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Although coverage of the Gaza War of December 2008-January 2009 was dominated by spin at the time, the conclusion that serious violations of the laws of war occurred can no longer be avoided. That follows from the sober and professional report issued a few days ago by the United Nations Fact-Finding Mission on the Gaza Conflict. Its key conclusions are simple: Palestinian forces targeted Israeli civilian populations with rocket attacks. Israeli forces launched a mission that was overtly punitive in nature and clearly also targeted civilians. Most of the commentary of the Beltway punditry has tended to defend Israel, suggesting that Palestinian violations justified Israeli violations, whereas in much of the Middle East the mirror image was seen, in which Israeli persecution justified Palestinian acts of violence. But this construction fuels the descent into ever greater brutality that the laws of war aim to avoid. Lost in the clash is the overarching principle that war should be fought between combatant forces while civilians are protected. To a large extent, then, the controversy surrounding the laws of war in Gaza is about the right of combatant forces in the future to commit serious crimes against civilians and get away with it. It is clear that both sides championed just such a right.
Richard Goldstone, the South African jurist and former chief prosecutor for the war crimes tribunals in Rwanda and the former Yugoslavia, who headed a recent review of the problem for the United Nations, speaks very effectively to this problem in today’s New York Times:
Pursuing justice in this case is essential because no state or armed group should be above the law. Western governments in particular face a challenge because they have pushed for accountability in places like Darfur, but now must do the same with Israel, an ally and a democratic state. Failing to pursue justice for serious violations during the fighting will have a deeply corrosive effect on international justice, and reveal an unacceptable hypocrisy. As a service to the hundreds of civilians who needlessly died and for the equal application of international justice, the perpetrators of serious violations must be held to account.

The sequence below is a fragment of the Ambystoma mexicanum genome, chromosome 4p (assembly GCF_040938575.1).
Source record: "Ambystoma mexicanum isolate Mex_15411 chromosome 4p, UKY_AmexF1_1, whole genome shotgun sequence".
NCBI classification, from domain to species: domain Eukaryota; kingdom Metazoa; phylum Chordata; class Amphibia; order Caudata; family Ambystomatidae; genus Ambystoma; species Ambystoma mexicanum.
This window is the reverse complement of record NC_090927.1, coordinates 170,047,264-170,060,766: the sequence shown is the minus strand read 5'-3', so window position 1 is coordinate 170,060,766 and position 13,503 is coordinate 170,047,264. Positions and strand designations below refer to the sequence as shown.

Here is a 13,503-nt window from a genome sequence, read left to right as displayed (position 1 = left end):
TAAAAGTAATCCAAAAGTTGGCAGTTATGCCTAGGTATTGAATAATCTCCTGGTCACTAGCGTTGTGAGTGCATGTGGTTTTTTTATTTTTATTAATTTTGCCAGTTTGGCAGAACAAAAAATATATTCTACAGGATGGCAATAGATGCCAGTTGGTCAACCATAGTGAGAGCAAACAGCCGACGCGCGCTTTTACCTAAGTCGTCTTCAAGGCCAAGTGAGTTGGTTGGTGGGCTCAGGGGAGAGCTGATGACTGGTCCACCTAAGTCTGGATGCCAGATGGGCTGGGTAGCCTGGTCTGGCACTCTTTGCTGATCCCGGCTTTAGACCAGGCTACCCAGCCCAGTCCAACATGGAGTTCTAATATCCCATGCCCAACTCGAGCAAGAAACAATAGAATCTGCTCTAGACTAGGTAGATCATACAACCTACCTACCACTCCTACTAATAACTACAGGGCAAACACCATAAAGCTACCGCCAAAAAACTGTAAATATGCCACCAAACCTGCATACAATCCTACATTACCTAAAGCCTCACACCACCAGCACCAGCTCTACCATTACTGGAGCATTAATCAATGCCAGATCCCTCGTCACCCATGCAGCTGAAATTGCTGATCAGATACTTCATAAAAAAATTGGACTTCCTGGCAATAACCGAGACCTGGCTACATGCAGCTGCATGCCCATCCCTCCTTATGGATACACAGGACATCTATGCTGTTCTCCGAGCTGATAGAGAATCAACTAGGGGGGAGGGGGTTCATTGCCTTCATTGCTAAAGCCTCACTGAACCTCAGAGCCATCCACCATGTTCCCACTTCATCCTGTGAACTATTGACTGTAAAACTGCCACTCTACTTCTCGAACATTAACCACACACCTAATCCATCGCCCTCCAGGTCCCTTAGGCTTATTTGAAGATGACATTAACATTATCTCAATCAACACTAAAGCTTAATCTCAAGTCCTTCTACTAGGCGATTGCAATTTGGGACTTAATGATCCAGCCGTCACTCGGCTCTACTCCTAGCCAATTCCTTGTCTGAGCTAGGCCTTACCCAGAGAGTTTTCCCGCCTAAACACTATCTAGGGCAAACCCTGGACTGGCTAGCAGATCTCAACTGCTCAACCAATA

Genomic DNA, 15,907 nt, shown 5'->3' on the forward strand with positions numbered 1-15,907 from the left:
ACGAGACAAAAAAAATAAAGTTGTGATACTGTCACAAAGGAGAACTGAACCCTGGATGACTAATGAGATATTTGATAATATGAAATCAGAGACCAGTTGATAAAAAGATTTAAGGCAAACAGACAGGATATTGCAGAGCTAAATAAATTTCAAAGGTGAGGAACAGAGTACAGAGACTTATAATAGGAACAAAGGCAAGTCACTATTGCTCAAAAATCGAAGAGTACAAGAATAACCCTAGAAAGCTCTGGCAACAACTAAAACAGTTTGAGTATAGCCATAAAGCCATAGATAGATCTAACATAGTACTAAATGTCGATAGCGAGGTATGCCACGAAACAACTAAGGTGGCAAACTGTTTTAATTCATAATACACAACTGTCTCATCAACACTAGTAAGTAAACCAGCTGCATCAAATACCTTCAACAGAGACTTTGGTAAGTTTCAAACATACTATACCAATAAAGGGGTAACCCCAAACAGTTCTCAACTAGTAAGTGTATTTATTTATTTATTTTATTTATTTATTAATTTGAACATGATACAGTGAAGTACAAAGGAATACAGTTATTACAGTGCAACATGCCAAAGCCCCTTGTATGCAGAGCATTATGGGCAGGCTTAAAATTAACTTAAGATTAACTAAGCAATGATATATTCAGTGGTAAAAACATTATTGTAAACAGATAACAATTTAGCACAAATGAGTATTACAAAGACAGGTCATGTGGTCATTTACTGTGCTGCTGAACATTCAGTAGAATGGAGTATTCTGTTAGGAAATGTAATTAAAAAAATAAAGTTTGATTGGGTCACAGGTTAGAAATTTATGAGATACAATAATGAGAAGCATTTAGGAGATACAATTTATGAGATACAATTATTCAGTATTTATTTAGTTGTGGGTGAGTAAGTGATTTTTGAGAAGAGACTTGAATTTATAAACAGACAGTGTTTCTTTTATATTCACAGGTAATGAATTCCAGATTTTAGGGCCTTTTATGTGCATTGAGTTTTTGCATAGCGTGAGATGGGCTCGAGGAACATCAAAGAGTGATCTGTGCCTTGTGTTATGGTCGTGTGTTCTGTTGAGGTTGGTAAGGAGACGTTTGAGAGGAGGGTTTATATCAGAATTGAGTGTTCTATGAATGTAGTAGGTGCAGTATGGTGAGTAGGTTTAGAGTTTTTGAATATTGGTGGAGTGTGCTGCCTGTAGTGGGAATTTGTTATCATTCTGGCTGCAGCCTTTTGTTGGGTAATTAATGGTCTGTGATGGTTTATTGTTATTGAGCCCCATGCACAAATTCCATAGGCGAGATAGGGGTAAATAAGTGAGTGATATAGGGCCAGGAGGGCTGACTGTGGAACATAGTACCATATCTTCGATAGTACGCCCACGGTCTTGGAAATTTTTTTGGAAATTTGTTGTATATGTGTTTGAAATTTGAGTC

It is simply not a case of one side being more wrong, nor is it a case of punishing states or governmental authorities. There were serious violations on both sides, and vindication of the principles of the laws of war calls for criminal accountability for the key actors on both sides who enabled the violations. Extending the politicization of the conflict into the question of accountability for war crimes ultimately undermines the laws of war. And that may in the end be the gravest security threat that the Gaza War presents—a threat that affects the entire world.
More from Scott Horton:
Conversation — August 5, 2016, 12:08 pm
Sidney Blumenthal on the origins of the Republican Party, the fallout from Clinton’s emails, and his new biography of Abraham Lincoln
Conversation — March 30, 2016, 3:44 pm
Joseph Hickman discusses his new book, The Burn Pits, which tells the story of thousands of U.S. soldiers who, after returning from Iraq and Afghanistan, have developed rare cancers and respiratory diseases.
Flor Arely Sánchez had been in bed with a fever and pains throughout her body for three days when a July thunderstorm broke over the mountainside. She got nervous when bolts of light flashed in the sky. Lightning strikes the San Julián region of western El Salvador several times a year, and her neighbors fear storms more than they fear the march of diseases — first dengue, then chikungunya, now Zika. Flor worried about a lot of things, since she was pregnant.
Late in the afternoon, when the pains had somewhat eased, Flor thought she might go to a dammed-up bit of the river near her house to bathe. She is thirty-five and has lived in the same place all her life, where wrinkled hills are planted with corn, beans, and fruit trees. She took a towel and soap and walked out into the rain. Halfway to the river, the pains returned and overcame her. The next thing Flor remembers, she was in a room she didn’t recognize, unable to move. As she soon discovered, she was in a hospital, her ankle cuffed to the bed, and she was being investigated for abortion.
Average amount the company paid each of its 140 top executives last year:
Between one fifth and one half of England’s leisure horses are obese.
Scientists in the Galápagos Islands credited an endangered giant tortoise named Diego with saving his species by fathering more than 800 offspring.
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“Matt was happy enough to sustain himself on the detritus of a world he saw as careening toward self-destruction, and equally happy to scam a government he despised. 'I’m glad everyone’s so wasteful,' he told me. 'It supports my lifestyle.'”